NCPA - National Center for Policy Analysis


July 18, 2006

Charter schools in Ohio are not only creating academic success stories in urban areas, they are doing so with positive financial impacts on both the local urban school districts and the state budget, according to a new policy brief by the Buckeye Institute.

Because charter schools are funded by state revenues only, increased enrollment has led to more funds available for public schools at the local level, says Matthew Carr, Director of Education Policy at the Institute, and author of the report.  In each of the Big Eight urban school districts in Ohio, the level of revenues per pupil rose in public schools in 2003 and 2004, coinciding with an increase in charter school attendance.  Some examples:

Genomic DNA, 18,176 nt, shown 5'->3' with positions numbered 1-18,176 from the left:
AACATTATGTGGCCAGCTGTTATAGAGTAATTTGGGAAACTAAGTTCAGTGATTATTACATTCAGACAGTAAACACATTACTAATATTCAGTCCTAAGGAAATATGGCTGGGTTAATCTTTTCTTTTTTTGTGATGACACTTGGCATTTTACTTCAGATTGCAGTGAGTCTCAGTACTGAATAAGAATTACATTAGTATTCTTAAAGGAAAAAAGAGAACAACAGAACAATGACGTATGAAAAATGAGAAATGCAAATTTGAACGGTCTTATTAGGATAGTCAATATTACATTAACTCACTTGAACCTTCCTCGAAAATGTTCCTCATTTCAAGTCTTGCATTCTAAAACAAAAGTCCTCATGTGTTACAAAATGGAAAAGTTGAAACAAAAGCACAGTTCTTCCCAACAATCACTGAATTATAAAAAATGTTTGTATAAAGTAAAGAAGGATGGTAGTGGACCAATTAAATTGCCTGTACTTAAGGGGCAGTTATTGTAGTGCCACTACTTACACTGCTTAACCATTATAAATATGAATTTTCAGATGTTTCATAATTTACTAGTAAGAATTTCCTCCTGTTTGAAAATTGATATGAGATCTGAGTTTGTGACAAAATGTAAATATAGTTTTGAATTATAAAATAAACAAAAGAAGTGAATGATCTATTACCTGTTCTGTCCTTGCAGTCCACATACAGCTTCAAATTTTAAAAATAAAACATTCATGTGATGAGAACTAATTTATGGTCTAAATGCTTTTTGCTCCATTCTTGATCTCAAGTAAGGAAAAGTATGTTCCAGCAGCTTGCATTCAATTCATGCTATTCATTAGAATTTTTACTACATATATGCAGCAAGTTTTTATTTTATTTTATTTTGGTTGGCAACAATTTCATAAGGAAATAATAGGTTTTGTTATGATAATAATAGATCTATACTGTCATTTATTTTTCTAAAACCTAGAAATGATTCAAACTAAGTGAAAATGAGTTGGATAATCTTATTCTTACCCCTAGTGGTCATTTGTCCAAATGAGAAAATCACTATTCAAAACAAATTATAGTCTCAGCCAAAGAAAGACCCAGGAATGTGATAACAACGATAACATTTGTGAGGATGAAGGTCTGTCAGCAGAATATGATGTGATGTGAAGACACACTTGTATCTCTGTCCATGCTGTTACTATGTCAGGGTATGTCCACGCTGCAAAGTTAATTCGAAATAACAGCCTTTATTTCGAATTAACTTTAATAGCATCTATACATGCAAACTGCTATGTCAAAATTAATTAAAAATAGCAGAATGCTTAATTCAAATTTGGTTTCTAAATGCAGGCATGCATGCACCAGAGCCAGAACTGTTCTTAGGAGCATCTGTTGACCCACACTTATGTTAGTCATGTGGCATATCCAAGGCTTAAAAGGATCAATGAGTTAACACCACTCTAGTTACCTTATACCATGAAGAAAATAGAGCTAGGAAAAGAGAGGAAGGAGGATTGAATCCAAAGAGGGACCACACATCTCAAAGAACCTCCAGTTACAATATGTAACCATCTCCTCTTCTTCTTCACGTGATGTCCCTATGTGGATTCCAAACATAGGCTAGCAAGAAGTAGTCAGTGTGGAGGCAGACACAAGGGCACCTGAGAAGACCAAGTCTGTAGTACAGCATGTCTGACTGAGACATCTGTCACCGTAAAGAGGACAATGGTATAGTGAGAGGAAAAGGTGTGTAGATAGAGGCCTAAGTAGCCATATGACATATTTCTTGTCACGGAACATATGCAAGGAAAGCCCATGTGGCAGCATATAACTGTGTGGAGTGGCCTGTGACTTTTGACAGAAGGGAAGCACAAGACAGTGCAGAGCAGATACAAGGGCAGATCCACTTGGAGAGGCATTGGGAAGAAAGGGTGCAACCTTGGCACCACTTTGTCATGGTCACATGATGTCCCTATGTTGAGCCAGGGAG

• Columbus increased per pupil revenues by $1,410, coinciding with 1,163 students enrolling in charter schools
  • Canton increased revenues by $854 per student, and gained 143 new charter school students
  • Dayton increased $649 per student, and added 698 new students to charter schools

In addition, when accounting for all expenditure categories, including administrative, building operations, staff and pupil support and instructional costs, charter schools averaged $9,719 per student while public schools averaged $11,284.

Overall, charter schools are actually providing an effective service at a lower cost than the traditional monopoly system, says Carr.  And they do all of this while providing that monopoly with more revenue per pupil for those students who choose to stay.

Source: Matthew Carr, "The Financial Impact of Ohio's Charter Schools," Buckeye Institute, July 6, 2006

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